That’s also when he had an old Soviet navy tattoo on his right bicep covered up with the Ukrainian trident and a Cossack protector tattoo.
On the second night of the Russian invasion, Sergey says Russians were already in Kyiv shooting from buildings.
“A saboteur group [was sent] to check the defense and to show they made it to Kyiv. They wanted to put Russian flags on buildings,” said Sergey.
On February 24, before sunrise, Maria received a call from her father.
He was in the southeast in Luhansk, near the Russian border, where the bombs fell first. He told her to get up and prepare documents for herself and her mother.
“It was early in the morning, it was dark. I went on Telegram and talked to anyone else who was awake. We tried to figure out what to do next,” she said.
Maria learned late last year from the city that her tattoo parlour sat in a designated bomb shelter. So what she had to do next was go to the tattoo parlour and prepare it to shelter civilians.
“We came here, we moved things so there could be places for people to sleep, but nobody came on the first night,” she said.
She said they came the next night and were full every day after that. She said she would stay in the parlour with them all day and then return to her apartment in the evening to her elderly mother who refused to leave it.
About a month into the war she said she started receiving phone calls from people wanting to come in to get a patriotic tattoo. While the bomb shelter continued to run, they decided to partially open the tattoo parlour for a few hours in the day. Volodymyr is one of 3 tattoo artists Maria asked to come in a few times a week to help.
Volodymyr has returned to work very, very angry.
“Russia hates our people, for a long time this has been going on. My grandparents lived through the famine in 1932,” he said and then apologized for getting too worked up.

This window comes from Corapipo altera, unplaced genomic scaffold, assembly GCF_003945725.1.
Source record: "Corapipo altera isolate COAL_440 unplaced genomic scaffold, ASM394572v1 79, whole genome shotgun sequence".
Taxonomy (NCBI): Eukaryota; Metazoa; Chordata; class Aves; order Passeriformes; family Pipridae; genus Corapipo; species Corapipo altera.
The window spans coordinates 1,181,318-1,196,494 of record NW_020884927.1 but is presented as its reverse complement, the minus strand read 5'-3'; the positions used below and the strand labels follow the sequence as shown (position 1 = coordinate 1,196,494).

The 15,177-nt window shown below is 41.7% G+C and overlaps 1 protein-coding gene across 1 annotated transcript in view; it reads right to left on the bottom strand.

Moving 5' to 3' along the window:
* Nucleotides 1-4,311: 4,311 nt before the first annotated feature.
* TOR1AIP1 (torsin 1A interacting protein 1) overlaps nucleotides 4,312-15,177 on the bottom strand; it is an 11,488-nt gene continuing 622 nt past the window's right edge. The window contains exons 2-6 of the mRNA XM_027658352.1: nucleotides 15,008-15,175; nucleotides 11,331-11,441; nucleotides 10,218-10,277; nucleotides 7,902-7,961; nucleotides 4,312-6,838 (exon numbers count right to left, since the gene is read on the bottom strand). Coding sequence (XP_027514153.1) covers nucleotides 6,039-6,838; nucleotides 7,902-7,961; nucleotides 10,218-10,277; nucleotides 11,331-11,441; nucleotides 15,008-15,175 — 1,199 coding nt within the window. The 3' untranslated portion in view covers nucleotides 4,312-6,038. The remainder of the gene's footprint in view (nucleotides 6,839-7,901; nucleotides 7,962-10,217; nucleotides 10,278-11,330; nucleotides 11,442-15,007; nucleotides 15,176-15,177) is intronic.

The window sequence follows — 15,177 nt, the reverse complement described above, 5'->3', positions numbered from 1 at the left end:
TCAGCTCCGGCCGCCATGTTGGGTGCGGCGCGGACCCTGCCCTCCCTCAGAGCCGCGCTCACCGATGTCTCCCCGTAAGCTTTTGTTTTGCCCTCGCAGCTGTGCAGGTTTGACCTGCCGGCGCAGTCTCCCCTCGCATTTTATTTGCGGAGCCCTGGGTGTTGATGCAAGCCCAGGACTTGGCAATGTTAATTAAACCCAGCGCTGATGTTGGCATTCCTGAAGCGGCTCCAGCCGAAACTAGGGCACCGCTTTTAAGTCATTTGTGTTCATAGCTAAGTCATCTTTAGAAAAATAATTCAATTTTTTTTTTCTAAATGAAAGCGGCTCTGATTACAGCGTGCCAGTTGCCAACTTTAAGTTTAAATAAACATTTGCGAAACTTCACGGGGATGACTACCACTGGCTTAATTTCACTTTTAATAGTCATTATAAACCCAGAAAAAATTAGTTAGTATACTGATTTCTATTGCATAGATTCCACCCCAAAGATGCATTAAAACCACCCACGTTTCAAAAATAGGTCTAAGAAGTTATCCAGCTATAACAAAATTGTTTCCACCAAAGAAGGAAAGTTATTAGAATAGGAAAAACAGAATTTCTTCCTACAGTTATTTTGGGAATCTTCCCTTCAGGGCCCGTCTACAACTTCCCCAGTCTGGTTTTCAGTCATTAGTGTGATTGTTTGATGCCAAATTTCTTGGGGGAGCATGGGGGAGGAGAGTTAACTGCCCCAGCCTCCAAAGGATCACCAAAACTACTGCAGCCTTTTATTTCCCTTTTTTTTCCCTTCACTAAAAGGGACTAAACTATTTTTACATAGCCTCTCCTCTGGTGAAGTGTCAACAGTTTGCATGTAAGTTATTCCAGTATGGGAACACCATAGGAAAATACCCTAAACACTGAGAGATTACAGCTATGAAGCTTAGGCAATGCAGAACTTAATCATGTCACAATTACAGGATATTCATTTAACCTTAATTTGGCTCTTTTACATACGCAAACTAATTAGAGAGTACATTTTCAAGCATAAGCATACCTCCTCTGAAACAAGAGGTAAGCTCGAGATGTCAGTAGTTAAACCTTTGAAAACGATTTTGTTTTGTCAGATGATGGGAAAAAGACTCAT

He’s referring to the Holodomor famine in the 1930s that killed millions of Ukrainians, his birthplace Uman where his grandparents lived was particularly hard hit. The famine is largely believed to be man-made and has been linked to Soviet-era policies under Joseph Stalin that some say were designed to exterminate the Ukrainian people.
On the morning of February 24, he got a frantic call from his sister in Uman, telling him to get up, telling him that Russia had attacked. He said he watched the news trying to figure out what to do next.
“I’m not sure why, but just two days before, I packed all my documents into a bag,” says Volodymyr.
He ended up heading to the tattoo parlour and helped Maria ready it for civilian shelter. While the parlour is returning to some semblance of service it remains a bomb shelter and for that reason can’t be named.
While tattoos can provide some sort of outlet for Sergey and other soldiers, the very immediate concern is one of staying alive and uninjured. The weapons and billions of dollars being pledged to help Ukraine win the war, two months into the war, cannot delete physical and psychological trauma. War money is of little help to broken hearts and broken lives.
Since the war began, Sergey has been living with a team of soldiers in and around Kyiv. He won’t say how many soldiers or where. All he will share is their latest spot has a lot of bats and that the food being provided is good.
Volodymyr is now wrapping Sergey’s arm up in cling film. They both look pleased with the result. Sergey says he plans to come back for another tattoo on his right forearm when he can get permission to leave from his commander.